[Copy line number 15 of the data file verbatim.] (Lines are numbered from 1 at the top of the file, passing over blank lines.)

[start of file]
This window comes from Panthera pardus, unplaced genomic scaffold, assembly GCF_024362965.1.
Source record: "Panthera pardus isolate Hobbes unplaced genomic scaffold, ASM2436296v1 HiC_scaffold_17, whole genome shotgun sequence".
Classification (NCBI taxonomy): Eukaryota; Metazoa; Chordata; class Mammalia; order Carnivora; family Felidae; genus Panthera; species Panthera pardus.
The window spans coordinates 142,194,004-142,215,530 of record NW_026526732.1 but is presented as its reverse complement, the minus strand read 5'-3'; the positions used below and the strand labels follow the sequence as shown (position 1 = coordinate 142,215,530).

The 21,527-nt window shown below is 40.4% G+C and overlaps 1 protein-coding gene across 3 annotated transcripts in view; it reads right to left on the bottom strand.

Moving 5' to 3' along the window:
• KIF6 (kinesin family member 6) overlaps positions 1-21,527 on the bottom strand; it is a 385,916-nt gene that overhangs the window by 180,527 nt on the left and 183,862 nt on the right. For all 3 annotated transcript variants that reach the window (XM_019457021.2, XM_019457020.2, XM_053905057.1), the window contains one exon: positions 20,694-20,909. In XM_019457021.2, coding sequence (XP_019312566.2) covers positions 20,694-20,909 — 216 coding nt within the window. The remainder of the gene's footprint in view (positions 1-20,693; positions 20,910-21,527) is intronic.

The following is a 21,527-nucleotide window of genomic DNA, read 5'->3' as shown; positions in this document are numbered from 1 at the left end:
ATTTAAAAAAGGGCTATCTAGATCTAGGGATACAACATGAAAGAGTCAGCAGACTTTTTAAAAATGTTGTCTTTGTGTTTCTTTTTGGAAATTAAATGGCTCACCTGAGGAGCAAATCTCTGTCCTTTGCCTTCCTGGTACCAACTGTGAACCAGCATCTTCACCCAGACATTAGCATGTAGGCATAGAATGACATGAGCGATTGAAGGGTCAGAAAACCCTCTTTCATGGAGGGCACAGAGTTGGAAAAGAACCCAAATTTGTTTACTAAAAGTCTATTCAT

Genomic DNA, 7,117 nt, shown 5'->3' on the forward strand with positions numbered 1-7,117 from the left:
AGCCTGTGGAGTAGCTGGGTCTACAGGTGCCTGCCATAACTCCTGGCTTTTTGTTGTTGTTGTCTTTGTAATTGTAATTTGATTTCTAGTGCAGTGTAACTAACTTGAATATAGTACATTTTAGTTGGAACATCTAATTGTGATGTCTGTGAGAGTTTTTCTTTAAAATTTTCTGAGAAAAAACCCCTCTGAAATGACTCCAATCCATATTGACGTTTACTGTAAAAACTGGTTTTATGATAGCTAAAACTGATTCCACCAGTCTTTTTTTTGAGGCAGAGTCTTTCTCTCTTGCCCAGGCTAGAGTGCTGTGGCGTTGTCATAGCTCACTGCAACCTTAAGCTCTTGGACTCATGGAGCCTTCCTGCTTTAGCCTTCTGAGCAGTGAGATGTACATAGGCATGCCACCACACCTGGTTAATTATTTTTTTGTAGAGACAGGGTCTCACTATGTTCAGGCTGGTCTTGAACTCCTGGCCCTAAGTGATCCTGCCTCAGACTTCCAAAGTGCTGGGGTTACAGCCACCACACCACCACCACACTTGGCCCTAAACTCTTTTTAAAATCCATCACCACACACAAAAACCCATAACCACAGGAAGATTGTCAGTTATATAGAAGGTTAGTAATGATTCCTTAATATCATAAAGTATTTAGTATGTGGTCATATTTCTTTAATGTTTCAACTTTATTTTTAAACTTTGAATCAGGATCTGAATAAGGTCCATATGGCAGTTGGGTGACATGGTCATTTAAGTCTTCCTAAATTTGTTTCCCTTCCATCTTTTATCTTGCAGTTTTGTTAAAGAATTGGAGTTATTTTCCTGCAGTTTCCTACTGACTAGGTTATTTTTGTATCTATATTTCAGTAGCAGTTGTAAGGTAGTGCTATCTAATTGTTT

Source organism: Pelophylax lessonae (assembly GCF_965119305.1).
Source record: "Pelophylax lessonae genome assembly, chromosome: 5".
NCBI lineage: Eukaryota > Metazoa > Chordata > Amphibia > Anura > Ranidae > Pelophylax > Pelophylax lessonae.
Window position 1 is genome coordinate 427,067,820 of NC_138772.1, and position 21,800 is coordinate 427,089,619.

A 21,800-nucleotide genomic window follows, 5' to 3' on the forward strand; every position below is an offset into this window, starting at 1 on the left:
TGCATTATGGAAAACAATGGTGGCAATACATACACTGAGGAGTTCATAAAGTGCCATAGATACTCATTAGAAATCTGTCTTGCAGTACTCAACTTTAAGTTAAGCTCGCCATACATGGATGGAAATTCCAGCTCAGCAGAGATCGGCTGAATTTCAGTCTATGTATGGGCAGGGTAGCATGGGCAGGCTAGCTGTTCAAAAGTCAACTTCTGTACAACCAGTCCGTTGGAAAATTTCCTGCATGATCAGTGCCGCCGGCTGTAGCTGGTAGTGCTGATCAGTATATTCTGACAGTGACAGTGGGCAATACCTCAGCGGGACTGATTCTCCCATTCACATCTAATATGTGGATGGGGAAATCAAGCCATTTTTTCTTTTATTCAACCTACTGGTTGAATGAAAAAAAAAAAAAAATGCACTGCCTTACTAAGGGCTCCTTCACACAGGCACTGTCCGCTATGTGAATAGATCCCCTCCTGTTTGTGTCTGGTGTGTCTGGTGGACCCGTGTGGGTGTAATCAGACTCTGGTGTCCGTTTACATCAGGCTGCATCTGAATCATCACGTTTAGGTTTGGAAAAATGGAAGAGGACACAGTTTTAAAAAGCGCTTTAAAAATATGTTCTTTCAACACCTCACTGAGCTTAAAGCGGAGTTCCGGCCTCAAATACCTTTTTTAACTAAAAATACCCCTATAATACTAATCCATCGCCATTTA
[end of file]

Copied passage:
Window position 1 is genome coordinate 427,067,820 of NC_138772.1, and position 21,800 is coordinate 427,089,619.